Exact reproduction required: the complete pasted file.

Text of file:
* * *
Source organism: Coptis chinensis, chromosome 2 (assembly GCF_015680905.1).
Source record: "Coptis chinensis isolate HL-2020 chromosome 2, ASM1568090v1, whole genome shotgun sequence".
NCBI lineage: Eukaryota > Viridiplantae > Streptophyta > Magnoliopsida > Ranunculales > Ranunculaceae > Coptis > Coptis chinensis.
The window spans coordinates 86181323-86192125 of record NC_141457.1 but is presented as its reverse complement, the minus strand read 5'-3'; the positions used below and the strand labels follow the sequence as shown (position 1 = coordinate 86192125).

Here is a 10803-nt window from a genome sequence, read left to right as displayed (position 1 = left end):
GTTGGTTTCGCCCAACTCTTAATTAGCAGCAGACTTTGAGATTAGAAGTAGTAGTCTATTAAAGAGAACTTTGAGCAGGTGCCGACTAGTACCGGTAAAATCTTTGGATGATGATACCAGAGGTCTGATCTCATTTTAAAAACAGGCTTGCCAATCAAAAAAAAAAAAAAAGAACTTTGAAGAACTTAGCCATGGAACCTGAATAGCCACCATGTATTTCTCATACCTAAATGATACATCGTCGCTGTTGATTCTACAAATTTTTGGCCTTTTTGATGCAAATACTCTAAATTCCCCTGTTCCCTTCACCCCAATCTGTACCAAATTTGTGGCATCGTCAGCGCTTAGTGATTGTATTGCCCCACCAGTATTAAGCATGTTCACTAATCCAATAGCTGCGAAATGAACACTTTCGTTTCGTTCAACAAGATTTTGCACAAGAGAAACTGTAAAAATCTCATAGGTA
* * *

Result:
Source organism: Coptis chinensis, chromosome 2 (assembly GCF_015680905.1).
Source record: "Coptis chinensis isolate HL-2020 chromosome 2, ASM1568090v1, whole genome shotgun sequence".
NCBI lineage: Eukaryota > Viridiplantae > Streptophyta > Magnoliopsida > Ranunculales > Ranunculaceae > Coptis > Coptis chinensis.
The window spans coordinates 86181323-86192125 of record NC_141457.1 but is presented as its reverse complement, the minus strand read 5'-3'; the positions used below and the strand labels follow the sequence as shown (position 1 = coordinate 86192125).

Here is a 10803-nt window from a genome sequence, read left to right as displayed (position 1 = left end):
GTTGGTTTCGCCCAACTCTTAATTAGCAGCAGACTTTGAGATTAGAAGTAGTAGTCTATTAAAGAGAACTTTGAGCAGGTGCCGACTAGTACCGGTAAAATCTTTGGATGATGATACCAGAGGTCTGATCTCATTTTAAAAACAGGCTTGCCAATCAAAAAAAAAAAAAAAGAACTTTGAAGAACTTAGCCATGGAACCTGAATAGCCACCATGTATTTCTCATACCTAAATGATACATCGTCGCTGTTGATTCTACAAATTTTTGGCCTTTTTGATGCAAATACTCTAAATTCCCCTGTTCCCTTCACCCCAATCTGTACCAAATTTGTGGCATCGTCAGCGCTTAGTGATTGTATTGCCCCACCAGTATTAAGCATGTTCACTAATCCAATAGCTGCGAAATGAACACTTTCGTTTCGTTCAACAAGATTTTGCACAAGAGAAACTGTAAAAATCTCATAGGTA